Ignoring outrage and opposition from protesters, China’s National People’s Congress voted resoundingly on May 28, 2020 to approve legislation that will allow the Chinese government to bypass Hong Kong’s legislature on matters of national security. Mainland Chinese leaders argued that the law was necessary to prohibit “subversion of state power, terrorism activities, secession, and foreign interference.” But Hong Kongers see this as another step toward eliminating their political autonomy.

The actions of the Chinese government and Hong Kong police have prompted criticism from political leaders around the world. In a mission to the United Nations, the United States accused China of exploiting the COVID-19 pandemic to distract the world from its tightening grasp on Hong Kong. U.S. Secretary of State Mike Pompeo said he believes Hong Kong has  already lost its autonomy from China.

S. Lam applauded the U.S.’s critical stance. 

“We consider the U.S. and other Western countries downgrading Hong Kong’s democracy status as a good thing, because [lack of support] would only result in the slow but sure collapse of Beijing’s regime.” — student protestor S. Lam

“We consider the U.S. and other Western countries downgrading Hong Kong’s democracy status as a good thing, because [lack of support] would only result in the slow but sure collapse of Beijing’s regime, for Hong Kong is an irreplaceable place for China to earn foreign currencies and attract international investors …. If Hong Kong is to be sacrificed, bring down the authoritarian regime with us,” he said.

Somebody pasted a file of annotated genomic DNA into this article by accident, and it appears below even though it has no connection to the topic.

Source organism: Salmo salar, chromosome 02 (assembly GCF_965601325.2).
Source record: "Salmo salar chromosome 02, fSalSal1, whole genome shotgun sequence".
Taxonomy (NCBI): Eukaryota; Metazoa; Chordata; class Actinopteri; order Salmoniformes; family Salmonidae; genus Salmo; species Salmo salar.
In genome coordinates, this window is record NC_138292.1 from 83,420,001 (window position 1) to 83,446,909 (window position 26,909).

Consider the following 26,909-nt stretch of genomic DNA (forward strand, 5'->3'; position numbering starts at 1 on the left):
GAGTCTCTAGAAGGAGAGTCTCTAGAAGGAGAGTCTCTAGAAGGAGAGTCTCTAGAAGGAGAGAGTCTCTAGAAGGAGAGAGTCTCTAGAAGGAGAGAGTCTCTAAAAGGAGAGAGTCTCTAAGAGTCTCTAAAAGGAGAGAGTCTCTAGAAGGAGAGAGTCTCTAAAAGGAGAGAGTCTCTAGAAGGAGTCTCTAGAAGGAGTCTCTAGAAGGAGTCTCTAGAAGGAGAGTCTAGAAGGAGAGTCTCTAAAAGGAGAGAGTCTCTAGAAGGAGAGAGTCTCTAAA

He argued: “More and more people are willing to join ‘international frontlines’ – sharing truth and fighting against Chinese propaganda, on platforms like Reddit, Twitter, Facebook and Instagram – in the light of international support.”


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Professor: Regina Marchi Class: Media and Social Change Takeaway: Writing this piece gave me a better understanding of what the people of Hong Kong have had to overcome in their fight for democracy, and provided context about how a social movement can function during a pandemic. The ongoing story of the pro-democracy movement offers a lesson in longevity and commitment to people fighting for change all over the world.